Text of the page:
count='5000' backedge_count='2659' iicount='1' stamp='0.128'/>

<task compile_id='6' compile_kind='osr'
method='com/epickrram/talk/warmup/example/threshold/C2LoopBackedgeThresholdMain
exerciseServerLoopBackedgeThreshold (JI)J'
bytes='25' count='5000' backedge_count='2659' iicount='1' osr_bci='5' stamp='0.126'>

Here, OSR occurs after a back-edge count of 7793, while the nmethod node has count=’5000′.
From these observations, we can infer that loop back-edge compilation triggers are related to the CompileThreshold flag, and that if we wish to control when the server compiler kicks in, we need to alter only the CompileThreshold flag.

Inlining

When a method is converted to a native method, the compiler has the option to perform a further optimisation: inlining.
Inlining callee methods reduce method-dispatch overhead, and can allow the compiler a broader scope for further optimisation, e.g. dead-code elimination or escape analysis.
Inlining decisions are based on the size of the method to be inlined. There are two thresholds that we need be concerned with:

-XX:MaxInlineSize
-XX:FreqInlineSize

These thresholds are specified in byte-codes. Let’s start with an example of a method that is small enough for inlining:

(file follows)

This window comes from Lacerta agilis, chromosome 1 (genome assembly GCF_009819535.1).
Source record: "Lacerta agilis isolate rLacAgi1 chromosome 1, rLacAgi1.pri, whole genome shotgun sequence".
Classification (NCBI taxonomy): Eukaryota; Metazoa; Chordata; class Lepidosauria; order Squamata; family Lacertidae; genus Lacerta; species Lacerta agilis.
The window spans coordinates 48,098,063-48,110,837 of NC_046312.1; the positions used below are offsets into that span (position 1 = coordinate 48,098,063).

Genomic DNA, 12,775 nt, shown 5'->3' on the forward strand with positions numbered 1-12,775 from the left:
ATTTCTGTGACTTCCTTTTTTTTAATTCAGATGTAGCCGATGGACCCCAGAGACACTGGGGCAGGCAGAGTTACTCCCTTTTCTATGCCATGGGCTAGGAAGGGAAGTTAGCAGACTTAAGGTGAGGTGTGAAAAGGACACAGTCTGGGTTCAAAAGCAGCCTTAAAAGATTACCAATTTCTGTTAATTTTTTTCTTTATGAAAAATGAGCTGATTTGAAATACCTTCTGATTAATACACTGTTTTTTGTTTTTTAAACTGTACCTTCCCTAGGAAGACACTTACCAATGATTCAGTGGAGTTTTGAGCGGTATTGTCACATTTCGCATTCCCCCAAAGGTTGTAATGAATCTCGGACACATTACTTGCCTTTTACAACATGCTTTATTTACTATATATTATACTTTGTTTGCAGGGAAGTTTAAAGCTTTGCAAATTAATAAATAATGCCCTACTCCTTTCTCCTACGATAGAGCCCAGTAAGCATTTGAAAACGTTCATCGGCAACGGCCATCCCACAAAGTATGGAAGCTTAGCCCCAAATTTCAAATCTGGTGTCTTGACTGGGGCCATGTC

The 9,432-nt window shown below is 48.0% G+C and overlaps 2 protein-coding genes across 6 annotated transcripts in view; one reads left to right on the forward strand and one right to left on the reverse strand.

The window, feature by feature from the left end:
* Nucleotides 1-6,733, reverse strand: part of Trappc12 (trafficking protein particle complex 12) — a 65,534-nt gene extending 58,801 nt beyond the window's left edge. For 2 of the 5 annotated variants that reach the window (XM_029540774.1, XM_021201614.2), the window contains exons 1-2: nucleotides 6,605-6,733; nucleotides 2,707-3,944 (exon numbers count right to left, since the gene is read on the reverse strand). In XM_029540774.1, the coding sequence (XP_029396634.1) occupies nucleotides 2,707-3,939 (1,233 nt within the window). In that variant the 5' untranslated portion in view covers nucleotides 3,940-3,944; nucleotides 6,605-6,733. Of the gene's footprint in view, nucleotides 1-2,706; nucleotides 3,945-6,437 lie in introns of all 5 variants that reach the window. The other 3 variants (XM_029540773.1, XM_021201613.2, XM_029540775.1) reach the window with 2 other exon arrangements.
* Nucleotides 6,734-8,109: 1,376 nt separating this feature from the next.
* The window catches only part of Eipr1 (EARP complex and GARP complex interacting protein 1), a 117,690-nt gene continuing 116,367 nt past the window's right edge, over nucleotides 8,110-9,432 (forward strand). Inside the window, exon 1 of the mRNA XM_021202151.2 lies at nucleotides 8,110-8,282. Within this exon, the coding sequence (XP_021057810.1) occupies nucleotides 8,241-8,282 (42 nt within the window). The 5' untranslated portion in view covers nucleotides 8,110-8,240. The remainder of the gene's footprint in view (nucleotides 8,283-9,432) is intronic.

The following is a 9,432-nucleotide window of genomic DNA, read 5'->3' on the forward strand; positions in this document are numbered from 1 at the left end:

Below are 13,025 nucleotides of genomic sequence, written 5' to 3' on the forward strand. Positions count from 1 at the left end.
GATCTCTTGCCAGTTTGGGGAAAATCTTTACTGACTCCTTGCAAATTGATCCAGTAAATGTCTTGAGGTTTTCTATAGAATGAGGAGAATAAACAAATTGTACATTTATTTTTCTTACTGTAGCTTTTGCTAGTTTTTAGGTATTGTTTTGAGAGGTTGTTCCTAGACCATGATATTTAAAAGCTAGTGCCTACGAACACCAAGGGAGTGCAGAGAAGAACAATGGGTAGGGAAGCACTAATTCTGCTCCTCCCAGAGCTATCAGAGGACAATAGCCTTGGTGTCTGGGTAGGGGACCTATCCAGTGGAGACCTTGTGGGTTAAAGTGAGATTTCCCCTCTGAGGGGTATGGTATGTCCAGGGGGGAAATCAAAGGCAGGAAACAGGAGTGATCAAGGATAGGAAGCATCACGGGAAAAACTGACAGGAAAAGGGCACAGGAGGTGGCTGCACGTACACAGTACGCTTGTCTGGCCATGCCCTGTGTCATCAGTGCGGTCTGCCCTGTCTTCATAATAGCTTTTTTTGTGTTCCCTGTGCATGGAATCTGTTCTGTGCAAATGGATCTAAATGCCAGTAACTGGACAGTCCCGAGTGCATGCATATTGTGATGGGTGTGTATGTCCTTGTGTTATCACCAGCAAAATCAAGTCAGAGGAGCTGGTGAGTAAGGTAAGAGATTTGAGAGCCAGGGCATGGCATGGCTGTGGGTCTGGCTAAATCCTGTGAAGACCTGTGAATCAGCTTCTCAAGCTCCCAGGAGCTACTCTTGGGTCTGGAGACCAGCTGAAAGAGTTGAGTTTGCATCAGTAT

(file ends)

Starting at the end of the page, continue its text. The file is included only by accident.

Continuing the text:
private static long shouldInline(final long input)
{
return (input * System.nanoTime()) + 37L;
}

Using javap to inspect the byte-code of this method, we can see that it is only 9 byte-codes in length:


private static long shouldInline(long);
descriptor: (J)J
flags: ACC_PRIVATE, ACC_STATIC
Code:
stack=4, locals=2, args_size=1
0: lload_0
1: invokestatic #18 // Method java/lang/System.nanoTime:()J
4: lmul
5: ldc2_w #19 // long 37l
8: ladd
9: lreturn

Running the example and adding the -XX:+PrintInlining flag will cause the compiler to interleave information about inlining decisions into the compilation output.


[[email protected] jvm-warmup-talk]$ bash ./scripts/small-method-inlining-threshold.sh 250
72 19 3 com.epickrram.talk.warmup.example.threshold.InliningThresholdMain::
inlineCandidateCaller (5 bytes)
@ 1 com.epickrram.talk.warmup.example.threshold.InliningThresholdMain::
shouldInline (10 bytes)
@ 1 java.lang.System::nanoTime (0 bytes) intrinsic
72 20 3 com.epickrram.talk.warmup.example.threshold.InliningThresholdMain::
shouldInline (10 bytes)
@ 1 java.lang.System::nanoTime (0 bytes) intrinsic

In this log excerpt, we can see that after the usual output of PrintCompilation, we also get information about methods being inlined.
If we look at the byte-code of the caller method:


private static long inlineCandidateCaller(long);
descriptor: (J)J
flags: ACC_PRIVATE, ACC_STATIC
Code:
stack=2, locals=2, args_size=1
0: lload_0
1: invokestatic #17 // Method shouldInline:(J)J
4: lreturn

Here we can see that the invocation of the shouldInline method is at byte-code 1, so the output of PrintInlining is referring to the call-site that is inlined (the @ 1 part of the log entry).
If we reduce the MaxInlineSize parameter to be less than 10 byte-codes using -XX:MaxInlineSize=9, then inlining will fail: